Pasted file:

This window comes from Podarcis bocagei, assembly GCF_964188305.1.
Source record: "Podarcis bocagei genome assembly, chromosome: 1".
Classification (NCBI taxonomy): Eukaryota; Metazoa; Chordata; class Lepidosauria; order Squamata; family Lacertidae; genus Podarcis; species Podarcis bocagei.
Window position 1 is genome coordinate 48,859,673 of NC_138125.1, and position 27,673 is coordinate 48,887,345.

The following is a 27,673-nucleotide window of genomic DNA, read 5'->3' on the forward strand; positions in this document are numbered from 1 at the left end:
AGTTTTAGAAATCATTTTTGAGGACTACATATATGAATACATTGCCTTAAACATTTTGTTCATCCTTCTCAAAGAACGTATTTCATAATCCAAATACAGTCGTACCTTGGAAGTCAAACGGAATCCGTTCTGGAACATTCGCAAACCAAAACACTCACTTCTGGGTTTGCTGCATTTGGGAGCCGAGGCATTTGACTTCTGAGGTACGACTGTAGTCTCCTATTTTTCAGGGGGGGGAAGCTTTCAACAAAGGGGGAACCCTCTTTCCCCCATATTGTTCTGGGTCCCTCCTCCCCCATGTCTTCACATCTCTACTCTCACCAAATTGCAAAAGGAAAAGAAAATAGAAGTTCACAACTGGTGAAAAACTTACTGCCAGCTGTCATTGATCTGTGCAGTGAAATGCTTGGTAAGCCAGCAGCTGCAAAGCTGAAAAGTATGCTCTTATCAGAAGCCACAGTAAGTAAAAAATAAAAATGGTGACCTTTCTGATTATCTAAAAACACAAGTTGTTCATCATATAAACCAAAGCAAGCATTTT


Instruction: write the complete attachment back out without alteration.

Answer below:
This window comes from Podarcis bocagei, assembly GCF_964188305.1.
Source record: "Podarcis bocagei genome assembly, chromosome: 1".
Classification (NCBI taxonomy): Eukaryota; Metazoa; Chordata; class Lepidosauria; order Squamata; family Lacertidae; genus Podarcis; species Podarcis bocagei.
Window position 1 is genome coordinate 48,859,673 of NC_138125.1, and position 27,673 is coordinate 48,887,345.

The following is a 27,673-nucleotide window of genomic DNA, read 5'->3' on the forward strand; positions in this document are numbered from 1 at the left end:
AGTTTTAGAAATCATTTTTGAGGACTACATATATGAATACATTGCCTTAAACATTTTGTTCATCCTTCTCAAAGAACGTATTTCATAATCCAAATACAGTCGTACCTTGGAAGTCAAACGGAATCCGTTCTGGAACATTCGCAAACCAAAACACTCACTTCTGGGTTTGCTGCATTTGGGAGCCGAGGCATTTGACTTCTGAGGTACGACTGTAGTCTCCTATTTTTCAGGGGGGGGAAGCTTTCAACAAAGGGGGAACCCTCTTTCCCCCATATTGTTCTGGGTCCCTCCTCCCCCATGTCTTCACATCTCTACTCTCACCAAATTGCAAAAGGAAAAGAAAATAGAAGTTCACAACTGGTGAAAAACTTACTGCCAGCTGTCATTGATCTGTGCAGTGAAATGCTTGGTAAGCCAGCAGCTGCAAAGCTGAAAAGTATGCTCTTATCAGAAGCCACAGTAAGTAAAAAATAAAAATGGTGACCTTTCTGATTATCTAAAAACACAAGTTGTTCATCATATAAACCAAAGCAAGCATTTT